HomeMLBHow to Bet on MLB: Basics of Betting on Baseball

    How to Bet on MLB: Basics of Betting on Baseball

    A basic guide to betting on baseball and how MLB differs from betting on other sports.

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    Basics of Betting on Baseball

    (This article originally appeared in the 2024 MLB Betting Primer – get your copy here)

    Consider this the primer within the Primer, as baseball can be something of a difficult and frustrating sport to bet on for those who are not used to it. There are some fundamental differences between baseball and other sports that are worth discussing, along with some higher-level thoughts to keep in mind as the season draws near.

     

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    Let’s start with the differences and then get into the strategy.

    Baseball is a moneyline sport: Instead of having a spread like football and basketball, baseball is a moneyline sport. In nearly all cases, there will be a plus-money line on the underdog and a minus-money line on the favorite, something like -140 and +120.

    The moneyline odds, much like in other sports, convert to an implied win probability, which is how the sportsbooks set the odds and how bettors analyze which side they want to bet.

    You can bet a version of a spread called the “run line”, which is traditionally listed at -1.5, but there are “alternate run lines” out there like -2.5, -3.5, +2.5, etc., but moneylines are the most common bet type.

    Starting pitchers determine the odds: The strength of the team and the lineup are absolutely factors, but the starting pitcher is the most important part of the handicap and they are actually listed by the odds for the game. That is obviously different from something like the NFL or NHL, where the quarterback and goaltender are extremely important, but aren’t specifically listed.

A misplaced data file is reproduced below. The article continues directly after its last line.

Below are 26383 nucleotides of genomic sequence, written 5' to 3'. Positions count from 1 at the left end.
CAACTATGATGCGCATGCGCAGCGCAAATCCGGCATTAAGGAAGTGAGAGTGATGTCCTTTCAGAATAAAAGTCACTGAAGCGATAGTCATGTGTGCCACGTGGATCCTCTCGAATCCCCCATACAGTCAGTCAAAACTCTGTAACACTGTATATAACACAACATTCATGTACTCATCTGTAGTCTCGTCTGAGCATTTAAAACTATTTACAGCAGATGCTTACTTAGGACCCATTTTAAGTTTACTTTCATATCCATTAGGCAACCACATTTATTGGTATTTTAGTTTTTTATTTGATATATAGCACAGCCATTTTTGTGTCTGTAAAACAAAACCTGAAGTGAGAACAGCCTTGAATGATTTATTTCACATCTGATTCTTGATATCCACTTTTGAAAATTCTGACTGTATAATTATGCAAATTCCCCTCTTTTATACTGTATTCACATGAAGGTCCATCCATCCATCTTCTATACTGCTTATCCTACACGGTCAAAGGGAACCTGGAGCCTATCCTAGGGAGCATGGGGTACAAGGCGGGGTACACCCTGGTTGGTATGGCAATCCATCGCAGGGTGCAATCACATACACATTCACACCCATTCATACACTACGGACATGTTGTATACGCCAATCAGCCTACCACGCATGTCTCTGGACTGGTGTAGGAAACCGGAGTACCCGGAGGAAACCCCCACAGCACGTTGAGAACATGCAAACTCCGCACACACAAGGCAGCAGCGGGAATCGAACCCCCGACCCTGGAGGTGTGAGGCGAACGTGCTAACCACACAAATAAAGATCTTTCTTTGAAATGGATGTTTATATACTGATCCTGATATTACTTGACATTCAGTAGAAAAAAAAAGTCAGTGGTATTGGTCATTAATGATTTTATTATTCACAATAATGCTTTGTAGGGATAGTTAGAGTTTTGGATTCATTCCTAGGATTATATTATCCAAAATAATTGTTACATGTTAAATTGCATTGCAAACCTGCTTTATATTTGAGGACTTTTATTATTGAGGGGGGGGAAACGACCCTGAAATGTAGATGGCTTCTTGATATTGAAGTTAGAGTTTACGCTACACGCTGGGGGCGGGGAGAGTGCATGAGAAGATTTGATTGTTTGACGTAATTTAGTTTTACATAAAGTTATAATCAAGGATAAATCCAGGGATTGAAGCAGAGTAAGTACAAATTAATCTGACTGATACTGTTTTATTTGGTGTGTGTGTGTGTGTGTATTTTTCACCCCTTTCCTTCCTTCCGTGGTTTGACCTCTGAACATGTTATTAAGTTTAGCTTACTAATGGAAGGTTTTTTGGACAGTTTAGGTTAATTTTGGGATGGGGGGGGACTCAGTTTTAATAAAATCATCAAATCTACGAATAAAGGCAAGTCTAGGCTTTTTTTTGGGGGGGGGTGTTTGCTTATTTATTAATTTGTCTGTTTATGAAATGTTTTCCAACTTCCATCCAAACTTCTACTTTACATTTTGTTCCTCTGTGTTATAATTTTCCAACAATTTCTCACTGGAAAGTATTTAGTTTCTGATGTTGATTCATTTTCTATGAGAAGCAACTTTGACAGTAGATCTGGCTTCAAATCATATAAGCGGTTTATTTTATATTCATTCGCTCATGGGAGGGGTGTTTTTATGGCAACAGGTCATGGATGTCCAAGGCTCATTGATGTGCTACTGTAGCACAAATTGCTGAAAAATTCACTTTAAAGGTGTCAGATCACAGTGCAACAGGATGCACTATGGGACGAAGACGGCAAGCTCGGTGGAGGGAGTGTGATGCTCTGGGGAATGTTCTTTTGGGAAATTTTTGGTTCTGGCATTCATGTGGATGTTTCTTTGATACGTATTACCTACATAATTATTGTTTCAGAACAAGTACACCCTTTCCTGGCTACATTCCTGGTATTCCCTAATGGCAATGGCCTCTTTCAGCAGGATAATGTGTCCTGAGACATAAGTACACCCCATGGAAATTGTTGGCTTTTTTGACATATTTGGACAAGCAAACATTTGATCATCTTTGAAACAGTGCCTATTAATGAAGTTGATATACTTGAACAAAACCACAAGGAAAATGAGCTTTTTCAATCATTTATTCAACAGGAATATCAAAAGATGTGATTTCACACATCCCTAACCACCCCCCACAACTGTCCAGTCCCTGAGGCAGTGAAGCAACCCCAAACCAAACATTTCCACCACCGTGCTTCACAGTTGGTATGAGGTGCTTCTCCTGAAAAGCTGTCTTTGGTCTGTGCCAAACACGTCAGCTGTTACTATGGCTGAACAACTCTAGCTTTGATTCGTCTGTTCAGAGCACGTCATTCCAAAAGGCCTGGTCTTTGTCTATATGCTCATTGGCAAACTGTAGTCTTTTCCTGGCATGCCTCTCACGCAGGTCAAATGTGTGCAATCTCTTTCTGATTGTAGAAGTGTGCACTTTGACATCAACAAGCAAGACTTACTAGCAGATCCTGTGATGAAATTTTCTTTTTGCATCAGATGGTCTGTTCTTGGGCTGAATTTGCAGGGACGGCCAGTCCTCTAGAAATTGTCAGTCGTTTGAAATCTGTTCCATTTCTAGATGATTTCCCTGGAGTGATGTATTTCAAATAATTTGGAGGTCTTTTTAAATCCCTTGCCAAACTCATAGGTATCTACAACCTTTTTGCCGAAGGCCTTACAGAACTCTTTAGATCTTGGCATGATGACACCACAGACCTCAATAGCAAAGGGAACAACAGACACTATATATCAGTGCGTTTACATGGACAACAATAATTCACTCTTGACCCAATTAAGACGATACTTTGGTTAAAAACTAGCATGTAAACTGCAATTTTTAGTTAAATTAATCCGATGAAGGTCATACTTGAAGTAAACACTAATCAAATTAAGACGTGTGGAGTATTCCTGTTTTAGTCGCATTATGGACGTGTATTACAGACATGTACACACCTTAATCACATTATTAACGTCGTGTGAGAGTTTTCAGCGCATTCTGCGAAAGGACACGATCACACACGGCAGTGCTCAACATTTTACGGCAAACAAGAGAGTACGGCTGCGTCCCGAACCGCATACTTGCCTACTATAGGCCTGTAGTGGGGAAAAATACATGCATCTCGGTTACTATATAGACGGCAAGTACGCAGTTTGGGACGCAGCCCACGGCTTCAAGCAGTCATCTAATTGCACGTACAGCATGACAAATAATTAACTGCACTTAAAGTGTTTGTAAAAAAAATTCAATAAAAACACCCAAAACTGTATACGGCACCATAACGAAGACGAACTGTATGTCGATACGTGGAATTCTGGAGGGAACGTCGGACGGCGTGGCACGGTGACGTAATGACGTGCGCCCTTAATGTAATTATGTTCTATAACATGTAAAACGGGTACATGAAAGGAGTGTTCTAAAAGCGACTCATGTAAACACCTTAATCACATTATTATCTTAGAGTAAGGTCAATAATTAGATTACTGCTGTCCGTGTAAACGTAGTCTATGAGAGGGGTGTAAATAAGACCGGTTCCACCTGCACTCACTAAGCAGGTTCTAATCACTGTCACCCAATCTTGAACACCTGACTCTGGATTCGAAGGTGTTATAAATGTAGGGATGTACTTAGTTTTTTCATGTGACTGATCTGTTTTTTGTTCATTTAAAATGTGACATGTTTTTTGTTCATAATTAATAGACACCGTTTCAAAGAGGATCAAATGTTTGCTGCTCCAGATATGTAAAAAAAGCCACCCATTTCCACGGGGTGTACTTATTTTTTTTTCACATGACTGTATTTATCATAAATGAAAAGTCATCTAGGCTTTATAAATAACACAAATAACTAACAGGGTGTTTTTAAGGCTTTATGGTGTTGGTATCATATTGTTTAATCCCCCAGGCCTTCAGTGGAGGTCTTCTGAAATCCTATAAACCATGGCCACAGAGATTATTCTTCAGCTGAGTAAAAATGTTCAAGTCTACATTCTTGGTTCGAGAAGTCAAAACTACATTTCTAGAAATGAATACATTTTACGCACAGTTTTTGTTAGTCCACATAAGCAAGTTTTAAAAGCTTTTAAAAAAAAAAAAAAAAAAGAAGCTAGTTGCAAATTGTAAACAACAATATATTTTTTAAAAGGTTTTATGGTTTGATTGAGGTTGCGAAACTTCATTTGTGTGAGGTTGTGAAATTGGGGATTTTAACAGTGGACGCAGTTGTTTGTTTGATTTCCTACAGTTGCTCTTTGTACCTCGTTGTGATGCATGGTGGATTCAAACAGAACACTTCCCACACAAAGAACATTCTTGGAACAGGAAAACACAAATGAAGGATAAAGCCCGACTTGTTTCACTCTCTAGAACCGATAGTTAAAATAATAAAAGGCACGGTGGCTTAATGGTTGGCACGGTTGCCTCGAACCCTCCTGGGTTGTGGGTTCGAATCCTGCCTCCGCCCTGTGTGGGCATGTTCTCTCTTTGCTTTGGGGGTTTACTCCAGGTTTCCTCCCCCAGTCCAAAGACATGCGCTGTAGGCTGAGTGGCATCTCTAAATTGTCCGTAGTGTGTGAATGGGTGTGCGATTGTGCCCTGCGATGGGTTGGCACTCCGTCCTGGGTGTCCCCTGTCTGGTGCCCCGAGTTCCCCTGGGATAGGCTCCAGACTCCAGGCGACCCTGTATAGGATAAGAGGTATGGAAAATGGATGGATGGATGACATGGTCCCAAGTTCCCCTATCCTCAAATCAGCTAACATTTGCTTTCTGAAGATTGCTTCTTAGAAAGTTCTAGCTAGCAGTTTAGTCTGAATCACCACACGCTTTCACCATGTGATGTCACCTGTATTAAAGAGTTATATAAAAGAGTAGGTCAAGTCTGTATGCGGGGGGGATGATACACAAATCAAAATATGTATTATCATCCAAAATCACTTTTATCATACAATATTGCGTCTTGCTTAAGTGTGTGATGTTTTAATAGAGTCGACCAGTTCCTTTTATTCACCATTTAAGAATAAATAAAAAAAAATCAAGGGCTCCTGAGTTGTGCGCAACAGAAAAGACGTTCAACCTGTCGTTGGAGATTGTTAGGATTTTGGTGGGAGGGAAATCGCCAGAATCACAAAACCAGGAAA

A really bad offensive team may have its best starting pitcher on the mound and they won’t be nearly as much of an underdog as they would be with somebody else in line for the start.

    1st 5 vs. Full Game: Bettors have the option to bet on the 1st 5 Innings (think 1st Half) or full game. A lot of bettors will shy away from full-game betting in baseball because of the volatility of bullpens and relief pitchers. Also, you’ve handicapped the game based on the starting pitchers. What happens when they leave the game is open to a lot of interpretation.

    It’s not like the QB suddenly gets replaced for somebody with a fresher arm in the third quarter or a goaltender gets pulled because he’s tired in the third period. Relative to baseball, other sports operate under a “the game is the game” type of premise. In baseball, the guy with the biggest impact on the game is typically pitching five or six innings of a nine-inning game.

    1st Inning bets: A lot of bettors love to play “Yes/No 1st Inning Run” props. You could think of this as a 1st Quarter or “Race to X Points” prop if you want, but these are growing in popularity, especially because there are a lot of people out there who find baseball boring and would rather have an instant gratification bet in play. These odds will obviously be set based on the starting pitchers and the top of each batting order.

    These are the four main differences. There are other nuances, but I’ll touch on those as part of the strategy elements.

    MLB Betting Strategies

    Shop around for the best odds: Baseball used to have a standard called “Dime Lines”, which are still used in faraway places at some sportsbooks, but most of the market now uses a 20-cent line or sometimes higher.

    You want to find a sportsbook that offers fair MLB odds. A “20-cent line” would be like the above example of an underdog at +120 and a favorite at -140. A “dime line” or “10-cent line” would be more like +120 and -130 or +125 and -135. The type of line is defined by the difference between the two odds.